Date: 6/17/20 10:39 am
From: Ted Levin <tedlevin1966...>
Subject: Re: [VTBIRD] June 17, 2020: Coyote Hollow, Thetford Center
thank you, Diane☺

On Wed, Jun 17, 2020 at 1:32 PM Diane Brown <deejbrown...> wrote:

> Your writing is exquisite, like the sweetest notes from the finest violin,
> bringing me to tears.
>
> Thank you.
>
> Diane Brown
> Middlebury
>
> On Wed, Jun 17, 2020 at 9:25 AM Ted Levin <tedlevin1966...> wrote:
>
> > 5:05 a.m. 47 degrees, wind NW 0 mph. Sky: empty of clouds; a rose wash in
> > the south. A landscape photographer would cut out the sky; there's
> nothing
> > there, just pale, barren blue. A magazine photographer might not,
> however .
> > . . an editor could layout a title or a lead graph in the vacant sky;
> > that's about it. A blue void . . . except for a goose, alone and silent,
> > that passes southeast. Wetlands veiled in anorexic mist. I can almost see
> > individual droplets, which collectively blunt the crowns of spruce and
> fir,
> > which hem the far shore. Veeries spin music out of the mist. Outflow pipe
> > from the pond no longer drips. A pair of robins, like spotted sandpipers,
> > hunt the emergent rocks in the lower of the two permanent streams; pick
> > dormant insects that wait for rain. House wren back to speed; rapid-fire
> > song at machinegun pace.
> >
> > In the front yard, a pair of hairy woodpeckers idle on the trunk of my
> > black walnut . . . a *most* personal tree. Thirty-three years ago, when
> > Linny was pregnant with Casey, she decided that we should collect walnuts
> > from a large sweeping tree that grew on a nearby dairy farm. We were
> given
> > permission to gather nuts, which littered the yard like pebbled linoleum.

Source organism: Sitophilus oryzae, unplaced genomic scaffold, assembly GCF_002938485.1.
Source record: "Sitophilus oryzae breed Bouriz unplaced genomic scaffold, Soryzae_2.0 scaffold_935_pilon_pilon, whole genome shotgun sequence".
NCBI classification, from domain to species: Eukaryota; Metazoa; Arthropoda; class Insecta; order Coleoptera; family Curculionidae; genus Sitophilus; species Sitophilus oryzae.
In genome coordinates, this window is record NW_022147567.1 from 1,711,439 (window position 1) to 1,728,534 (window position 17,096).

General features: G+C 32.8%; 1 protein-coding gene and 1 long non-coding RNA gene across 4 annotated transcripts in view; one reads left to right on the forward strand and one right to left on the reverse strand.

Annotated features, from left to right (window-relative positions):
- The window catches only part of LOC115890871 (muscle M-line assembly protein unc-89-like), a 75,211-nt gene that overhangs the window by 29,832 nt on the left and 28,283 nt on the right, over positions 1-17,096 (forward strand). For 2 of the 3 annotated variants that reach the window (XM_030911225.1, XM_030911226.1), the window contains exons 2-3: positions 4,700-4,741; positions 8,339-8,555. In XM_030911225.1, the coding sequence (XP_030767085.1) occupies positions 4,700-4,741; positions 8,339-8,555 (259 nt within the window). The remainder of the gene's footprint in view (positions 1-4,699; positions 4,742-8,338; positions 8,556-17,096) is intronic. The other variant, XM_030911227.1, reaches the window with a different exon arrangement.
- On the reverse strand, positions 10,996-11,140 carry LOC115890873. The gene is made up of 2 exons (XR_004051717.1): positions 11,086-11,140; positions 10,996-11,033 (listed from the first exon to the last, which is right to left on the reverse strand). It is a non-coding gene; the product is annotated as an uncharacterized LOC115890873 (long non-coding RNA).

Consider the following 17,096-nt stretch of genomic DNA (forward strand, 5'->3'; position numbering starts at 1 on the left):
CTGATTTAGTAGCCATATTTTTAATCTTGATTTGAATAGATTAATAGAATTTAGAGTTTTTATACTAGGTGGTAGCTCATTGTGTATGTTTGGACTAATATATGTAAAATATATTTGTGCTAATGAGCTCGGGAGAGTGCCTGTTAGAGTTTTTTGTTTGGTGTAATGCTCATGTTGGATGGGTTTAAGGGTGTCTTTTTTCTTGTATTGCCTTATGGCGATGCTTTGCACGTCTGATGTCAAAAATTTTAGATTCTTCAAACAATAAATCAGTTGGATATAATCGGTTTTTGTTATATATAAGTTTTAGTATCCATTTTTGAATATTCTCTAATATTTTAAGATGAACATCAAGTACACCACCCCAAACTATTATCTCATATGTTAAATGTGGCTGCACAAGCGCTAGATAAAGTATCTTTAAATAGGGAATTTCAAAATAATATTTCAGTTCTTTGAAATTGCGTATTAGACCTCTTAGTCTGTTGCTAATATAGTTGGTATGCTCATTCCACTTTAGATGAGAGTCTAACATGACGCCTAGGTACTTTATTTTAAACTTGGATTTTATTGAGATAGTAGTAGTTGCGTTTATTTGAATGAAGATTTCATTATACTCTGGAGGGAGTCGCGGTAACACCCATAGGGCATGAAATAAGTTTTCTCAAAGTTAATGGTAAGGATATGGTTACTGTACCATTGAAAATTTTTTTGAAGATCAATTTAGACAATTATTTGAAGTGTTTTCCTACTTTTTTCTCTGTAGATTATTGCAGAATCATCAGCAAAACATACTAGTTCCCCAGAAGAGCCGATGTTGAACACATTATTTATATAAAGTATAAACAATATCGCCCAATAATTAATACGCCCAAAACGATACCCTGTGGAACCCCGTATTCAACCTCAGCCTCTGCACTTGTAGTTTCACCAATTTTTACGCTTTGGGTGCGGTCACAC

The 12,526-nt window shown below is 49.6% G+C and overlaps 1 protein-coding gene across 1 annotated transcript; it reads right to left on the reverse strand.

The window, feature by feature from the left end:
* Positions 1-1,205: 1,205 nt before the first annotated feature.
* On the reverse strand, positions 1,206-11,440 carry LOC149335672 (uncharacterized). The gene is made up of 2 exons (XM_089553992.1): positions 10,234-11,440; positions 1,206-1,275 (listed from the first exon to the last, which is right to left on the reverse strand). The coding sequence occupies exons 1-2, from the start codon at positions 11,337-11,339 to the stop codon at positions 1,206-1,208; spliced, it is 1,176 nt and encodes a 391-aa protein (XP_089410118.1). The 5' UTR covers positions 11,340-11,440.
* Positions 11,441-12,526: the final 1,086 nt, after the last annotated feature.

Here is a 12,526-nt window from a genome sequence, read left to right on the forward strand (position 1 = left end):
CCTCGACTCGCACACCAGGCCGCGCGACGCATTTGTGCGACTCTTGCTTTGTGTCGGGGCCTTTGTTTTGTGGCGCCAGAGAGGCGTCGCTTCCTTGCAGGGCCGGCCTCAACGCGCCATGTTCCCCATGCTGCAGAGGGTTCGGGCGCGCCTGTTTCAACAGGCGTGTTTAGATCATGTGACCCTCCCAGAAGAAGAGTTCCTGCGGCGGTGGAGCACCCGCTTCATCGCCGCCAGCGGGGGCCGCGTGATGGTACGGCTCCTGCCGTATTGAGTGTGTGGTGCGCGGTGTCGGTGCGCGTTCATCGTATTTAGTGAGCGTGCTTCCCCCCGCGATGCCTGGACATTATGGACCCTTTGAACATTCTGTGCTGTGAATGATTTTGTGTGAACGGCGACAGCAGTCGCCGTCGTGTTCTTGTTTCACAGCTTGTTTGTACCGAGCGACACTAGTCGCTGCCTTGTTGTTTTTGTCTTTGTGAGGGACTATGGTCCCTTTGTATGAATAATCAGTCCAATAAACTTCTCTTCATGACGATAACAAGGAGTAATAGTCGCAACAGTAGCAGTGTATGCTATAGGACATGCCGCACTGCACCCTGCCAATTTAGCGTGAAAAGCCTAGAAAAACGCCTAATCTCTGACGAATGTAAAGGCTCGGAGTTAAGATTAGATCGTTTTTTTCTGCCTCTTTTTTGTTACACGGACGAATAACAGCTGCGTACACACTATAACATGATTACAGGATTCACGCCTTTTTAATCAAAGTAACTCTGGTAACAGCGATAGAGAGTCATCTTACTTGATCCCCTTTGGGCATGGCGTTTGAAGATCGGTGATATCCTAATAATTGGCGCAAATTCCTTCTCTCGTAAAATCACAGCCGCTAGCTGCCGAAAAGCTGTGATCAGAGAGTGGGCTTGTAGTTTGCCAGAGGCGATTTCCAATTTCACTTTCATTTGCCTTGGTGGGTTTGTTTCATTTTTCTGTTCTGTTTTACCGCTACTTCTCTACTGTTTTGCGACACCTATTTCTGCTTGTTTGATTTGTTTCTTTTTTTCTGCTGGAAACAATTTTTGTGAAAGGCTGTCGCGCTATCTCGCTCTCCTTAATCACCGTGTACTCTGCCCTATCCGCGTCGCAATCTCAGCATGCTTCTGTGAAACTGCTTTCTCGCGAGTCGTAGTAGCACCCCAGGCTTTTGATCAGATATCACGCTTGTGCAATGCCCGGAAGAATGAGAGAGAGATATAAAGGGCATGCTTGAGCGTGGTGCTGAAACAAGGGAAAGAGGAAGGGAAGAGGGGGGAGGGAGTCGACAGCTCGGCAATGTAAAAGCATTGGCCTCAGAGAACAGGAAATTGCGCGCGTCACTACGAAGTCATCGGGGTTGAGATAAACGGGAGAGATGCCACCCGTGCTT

> > We collected a bushel, the most magnificent walnuts I'd ever seen, each
> one
> > almost as big as a baseball, with fragrant, yellow-green husks, like so
> > many odd-shaped apples. Of the approximate one hundred nuts we gathered,
> > seven germinated. After Casey was born, Linny called the sprouts Casey's
> > trees. She planted them in the yard and fussed over them. Four survived
> the
> > first year. A deer ate one the second year; another died of unknown
> causes.
> > When we moved to Thetford, seven years later, the trees came with us;
> > two-feet tall—quintessential slow-growing hardwoods—roots longer and
> > stouter than trunks. During the three years that we lived on Houghton
> Hill,
> > one of the saplings died. By the time we moved to Coyote Hollow, we had
> two
> > boys and one tree. The walnut was now eight-feet tall. We hired
> landscapers
> > to transplant it.
> >
> > When Linny died in 2000, the walnut was coming into its own.
> >
> > Now Casey lives in Colorado and the tree, his tree, that his mother so
> > lovingly tended, is over forty-feet tall, more a than a foot thick at
> > breast height, and lords it over the compost pile and garden. Sapsucker
> > holes like necklaces skirt the trunk. A rose-breasted grosbeak, bold
> among
> > feathery leaves, its breast on fire, sings sweetly . . . a birthday tune.
> > It's Casey's birthday today; he and his tree, a pair of
> > thirty-three-year-olds. Even red-eyed vireos sound sweeter today.
> >
> > The world's on fire, and a flicker lands in the walnut. Yellow and white
> > and tan, spotted and barred, black bib and mustache, red-nape and
> > gray-crown . . . a birthday bird. I only wish Casey was here to see it.
> >
>
 
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